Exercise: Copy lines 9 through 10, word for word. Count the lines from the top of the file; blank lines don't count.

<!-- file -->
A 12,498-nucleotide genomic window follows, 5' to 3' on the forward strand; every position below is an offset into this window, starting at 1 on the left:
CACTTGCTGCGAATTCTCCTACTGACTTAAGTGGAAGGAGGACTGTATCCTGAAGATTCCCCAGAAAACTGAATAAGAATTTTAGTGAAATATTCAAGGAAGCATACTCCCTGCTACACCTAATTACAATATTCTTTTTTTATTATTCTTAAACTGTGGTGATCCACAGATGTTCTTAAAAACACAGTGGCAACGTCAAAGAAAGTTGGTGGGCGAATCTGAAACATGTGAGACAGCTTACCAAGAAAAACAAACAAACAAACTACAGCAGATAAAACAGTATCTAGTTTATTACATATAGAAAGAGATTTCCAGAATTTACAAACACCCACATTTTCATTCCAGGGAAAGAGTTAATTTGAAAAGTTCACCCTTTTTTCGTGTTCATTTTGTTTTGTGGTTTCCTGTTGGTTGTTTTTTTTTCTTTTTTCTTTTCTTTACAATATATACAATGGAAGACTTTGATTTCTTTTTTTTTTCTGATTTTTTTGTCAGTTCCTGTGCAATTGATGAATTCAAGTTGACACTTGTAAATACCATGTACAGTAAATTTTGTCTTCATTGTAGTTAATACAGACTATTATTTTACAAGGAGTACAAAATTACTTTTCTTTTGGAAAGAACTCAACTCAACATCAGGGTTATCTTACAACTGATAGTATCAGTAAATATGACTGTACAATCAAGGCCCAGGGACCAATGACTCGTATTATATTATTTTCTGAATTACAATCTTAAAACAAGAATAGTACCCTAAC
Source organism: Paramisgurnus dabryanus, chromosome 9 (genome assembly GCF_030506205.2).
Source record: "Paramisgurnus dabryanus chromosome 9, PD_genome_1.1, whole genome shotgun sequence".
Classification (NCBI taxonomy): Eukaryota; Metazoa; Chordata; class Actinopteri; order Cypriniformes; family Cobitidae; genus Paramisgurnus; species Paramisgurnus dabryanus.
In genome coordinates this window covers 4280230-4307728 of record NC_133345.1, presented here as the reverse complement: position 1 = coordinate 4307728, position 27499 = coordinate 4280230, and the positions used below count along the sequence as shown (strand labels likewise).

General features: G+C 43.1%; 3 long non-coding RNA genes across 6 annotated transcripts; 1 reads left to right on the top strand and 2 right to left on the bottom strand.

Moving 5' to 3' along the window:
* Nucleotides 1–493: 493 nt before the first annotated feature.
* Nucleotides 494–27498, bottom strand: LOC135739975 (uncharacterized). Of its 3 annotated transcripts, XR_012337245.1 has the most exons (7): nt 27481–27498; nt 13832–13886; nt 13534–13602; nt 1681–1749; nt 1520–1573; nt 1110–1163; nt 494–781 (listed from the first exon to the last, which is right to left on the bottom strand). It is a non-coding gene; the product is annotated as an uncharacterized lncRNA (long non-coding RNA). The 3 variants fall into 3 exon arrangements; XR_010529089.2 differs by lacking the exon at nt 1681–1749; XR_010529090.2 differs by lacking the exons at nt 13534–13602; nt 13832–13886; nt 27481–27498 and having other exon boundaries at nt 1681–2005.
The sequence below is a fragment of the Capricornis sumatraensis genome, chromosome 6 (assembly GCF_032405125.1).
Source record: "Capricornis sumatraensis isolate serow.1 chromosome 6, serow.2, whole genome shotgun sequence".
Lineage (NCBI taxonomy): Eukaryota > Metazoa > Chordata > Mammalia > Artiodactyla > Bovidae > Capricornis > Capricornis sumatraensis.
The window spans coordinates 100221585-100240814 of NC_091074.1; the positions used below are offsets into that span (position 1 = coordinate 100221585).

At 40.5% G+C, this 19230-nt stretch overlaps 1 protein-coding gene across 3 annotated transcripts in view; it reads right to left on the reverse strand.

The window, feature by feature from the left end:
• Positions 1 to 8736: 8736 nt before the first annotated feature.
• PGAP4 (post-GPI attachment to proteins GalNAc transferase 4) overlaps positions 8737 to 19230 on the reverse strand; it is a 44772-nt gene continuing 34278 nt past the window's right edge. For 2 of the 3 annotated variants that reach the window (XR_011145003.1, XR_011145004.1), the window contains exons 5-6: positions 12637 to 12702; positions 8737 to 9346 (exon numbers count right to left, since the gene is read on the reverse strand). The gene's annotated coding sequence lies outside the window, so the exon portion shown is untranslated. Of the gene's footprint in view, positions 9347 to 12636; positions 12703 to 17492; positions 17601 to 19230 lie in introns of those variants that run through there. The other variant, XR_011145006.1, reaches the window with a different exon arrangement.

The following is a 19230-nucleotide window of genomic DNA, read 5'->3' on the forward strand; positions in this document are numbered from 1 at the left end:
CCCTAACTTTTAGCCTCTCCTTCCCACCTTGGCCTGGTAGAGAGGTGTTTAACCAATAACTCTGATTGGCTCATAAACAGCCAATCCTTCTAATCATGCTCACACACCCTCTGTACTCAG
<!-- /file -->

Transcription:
* Nucleotides 1–493: 493 nt before the first annotated feature.
* Nucleotides 494–27498, bottom strand: LOC135739975 (uncharacterized). Of its 3 annotated transcripts, XR_012337245.1 has the most exons (7): nt 27481–27498; nt 13832–13886; nt 13534–13602; nt 1681–1749; nt 1520–1573; nt 1110–1163; nt 494–781 (listed from the first exon to the last, which is right to left on the bottom strand). It is a non-coding gene; the product is annotated as an uncharacterized lncRNA (long non-coding RNA). The 3 variants fall into 3 exon arrangements; XR_010529089.2 differs by lacking the exon at nt 1681–1749; XR_010529090.2 differs by lacking the exons at nt 13534–13602; nt 13832–13886; nt 27481–27498 and having other exon boundaries at nt 1681–2005.